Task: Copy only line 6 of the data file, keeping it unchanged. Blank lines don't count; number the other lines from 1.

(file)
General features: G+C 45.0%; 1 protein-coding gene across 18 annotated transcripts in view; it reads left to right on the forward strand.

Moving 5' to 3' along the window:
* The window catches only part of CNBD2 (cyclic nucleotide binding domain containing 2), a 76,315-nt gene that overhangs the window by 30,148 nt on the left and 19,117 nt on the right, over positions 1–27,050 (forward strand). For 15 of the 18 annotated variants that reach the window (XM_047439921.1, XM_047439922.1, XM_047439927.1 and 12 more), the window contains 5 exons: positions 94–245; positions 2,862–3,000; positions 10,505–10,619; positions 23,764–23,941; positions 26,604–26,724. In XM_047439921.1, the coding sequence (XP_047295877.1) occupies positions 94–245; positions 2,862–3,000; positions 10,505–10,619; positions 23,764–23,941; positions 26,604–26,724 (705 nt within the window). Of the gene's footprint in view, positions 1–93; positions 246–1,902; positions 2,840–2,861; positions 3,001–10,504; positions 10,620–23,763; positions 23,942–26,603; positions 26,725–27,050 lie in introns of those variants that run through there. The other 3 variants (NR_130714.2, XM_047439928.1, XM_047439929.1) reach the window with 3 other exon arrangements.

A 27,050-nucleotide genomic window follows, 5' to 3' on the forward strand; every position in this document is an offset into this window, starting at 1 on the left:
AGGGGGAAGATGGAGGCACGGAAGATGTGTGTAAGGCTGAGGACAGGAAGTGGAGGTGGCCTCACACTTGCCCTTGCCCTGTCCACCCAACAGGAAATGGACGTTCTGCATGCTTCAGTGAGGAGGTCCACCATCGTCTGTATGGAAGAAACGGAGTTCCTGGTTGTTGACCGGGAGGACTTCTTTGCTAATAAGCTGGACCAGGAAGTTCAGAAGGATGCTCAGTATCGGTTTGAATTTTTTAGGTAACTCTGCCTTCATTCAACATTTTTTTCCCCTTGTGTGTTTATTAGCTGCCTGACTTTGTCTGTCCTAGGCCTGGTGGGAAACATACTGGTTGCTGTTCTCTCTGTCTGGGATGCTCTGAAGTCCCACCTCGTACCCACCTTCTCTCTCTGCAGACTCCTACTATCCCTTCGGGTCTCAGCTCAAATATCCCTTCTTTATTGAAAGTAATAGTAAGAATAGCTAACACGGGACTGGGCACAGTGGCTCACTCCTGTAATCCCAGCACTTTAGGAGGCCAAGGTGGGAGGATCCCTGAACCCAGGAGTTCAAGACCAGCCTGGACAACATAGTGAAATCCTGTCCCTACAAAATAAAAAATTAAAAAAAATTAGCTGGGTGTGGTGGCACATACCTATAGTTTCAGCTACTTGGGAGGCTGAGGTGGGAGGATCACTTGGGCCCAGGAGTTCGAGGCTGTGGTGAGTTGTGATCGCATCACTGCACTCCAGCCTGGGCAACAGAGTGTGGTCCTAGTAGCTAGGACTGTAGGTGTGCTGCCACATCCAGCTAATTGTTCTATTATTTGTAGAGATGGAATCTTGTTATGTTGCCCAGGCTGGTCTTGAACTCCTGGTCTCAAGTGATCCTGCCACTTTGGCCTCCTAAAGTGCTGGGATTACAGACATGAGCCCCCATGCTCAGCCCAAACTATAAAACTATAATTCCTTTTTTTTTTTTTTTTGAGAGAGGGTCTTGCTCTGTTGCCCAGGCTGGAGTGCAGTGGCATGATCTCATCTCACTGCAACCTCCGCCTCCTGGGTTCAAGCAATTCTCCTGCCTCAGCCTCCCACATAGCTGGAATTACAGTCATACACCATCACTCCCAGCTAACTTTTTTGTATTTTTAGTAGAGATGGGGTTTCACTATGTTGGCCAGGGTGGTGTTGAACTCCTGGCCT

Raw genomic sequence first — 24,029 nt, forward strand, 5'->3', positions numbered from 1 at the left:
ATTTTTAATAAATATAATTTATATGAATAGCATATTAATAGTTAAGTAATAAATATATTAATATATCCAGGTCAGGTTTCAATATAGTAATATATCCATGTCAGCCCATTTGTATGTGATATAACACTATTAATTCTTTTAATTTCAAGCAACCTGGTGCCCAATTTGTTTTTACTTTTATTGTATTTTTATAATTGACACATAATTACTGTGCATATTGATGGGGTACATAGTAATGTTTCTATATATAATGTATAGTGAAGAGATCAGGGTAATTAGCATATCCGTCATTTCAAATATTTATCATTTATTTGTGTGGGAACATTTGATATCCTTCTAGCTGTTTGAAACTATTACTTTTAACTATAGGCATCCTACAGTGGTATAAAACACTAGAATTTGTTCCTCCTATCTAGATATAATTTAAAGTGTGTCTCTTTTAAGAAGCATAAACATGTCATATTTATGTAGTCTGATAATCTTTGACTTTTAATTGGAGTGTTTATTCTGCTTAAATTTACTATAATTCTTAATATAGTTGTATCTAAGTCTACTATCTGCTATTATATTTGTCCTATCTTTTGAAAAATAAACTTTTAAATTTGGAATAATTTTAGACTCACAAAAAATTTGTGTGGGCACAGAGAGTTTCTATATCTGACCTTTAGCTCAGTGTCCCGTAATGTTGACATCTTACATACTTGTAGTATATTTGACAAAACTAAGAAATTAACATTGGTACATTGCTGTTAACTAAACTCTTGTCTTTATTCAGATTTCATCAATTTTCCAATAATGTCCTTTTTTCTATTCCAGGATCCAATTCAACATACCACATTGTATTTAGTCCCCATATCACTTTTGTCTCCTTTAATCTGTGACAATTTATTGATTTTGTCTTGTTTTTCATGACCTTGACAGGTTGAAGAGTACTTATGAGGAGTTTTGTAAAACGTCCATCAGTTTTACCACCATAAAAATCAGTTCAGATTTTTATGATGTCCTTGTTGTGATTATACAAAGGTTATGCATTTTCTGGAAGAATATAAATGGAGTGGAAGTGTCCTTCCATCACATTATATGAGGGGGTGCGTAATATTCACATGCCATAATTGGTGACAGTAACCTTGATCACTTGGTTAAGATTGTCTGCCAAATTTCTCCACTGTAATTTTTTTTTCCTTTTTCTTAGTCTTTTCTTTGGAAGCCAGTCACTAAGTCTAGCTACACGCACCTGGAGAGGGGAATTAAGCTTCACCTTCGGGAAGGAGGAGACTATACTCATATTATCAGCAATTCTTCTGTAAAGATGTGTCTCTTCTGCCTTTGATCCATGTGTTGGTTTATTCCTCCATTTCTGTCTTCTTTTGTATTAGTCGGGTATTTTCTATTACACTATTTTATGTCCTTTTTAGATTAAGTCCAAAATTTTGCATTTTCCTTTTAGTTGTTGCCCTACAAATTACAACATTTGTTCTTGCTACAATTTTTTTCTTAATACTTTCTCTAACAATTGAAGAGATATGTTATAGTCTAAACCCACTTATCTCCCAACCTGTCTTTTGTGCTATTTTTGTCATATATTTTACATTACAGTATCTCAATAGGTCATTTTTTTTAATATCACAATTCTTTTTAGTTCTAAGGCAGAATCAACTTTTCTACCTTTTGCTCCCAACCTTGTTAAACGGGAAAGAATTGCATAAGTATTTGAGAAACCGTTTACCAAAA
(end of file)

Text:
Raw genomic sequence first — 24,029 nt, forward strand, 5'->3', positions numbered from 1 at the left: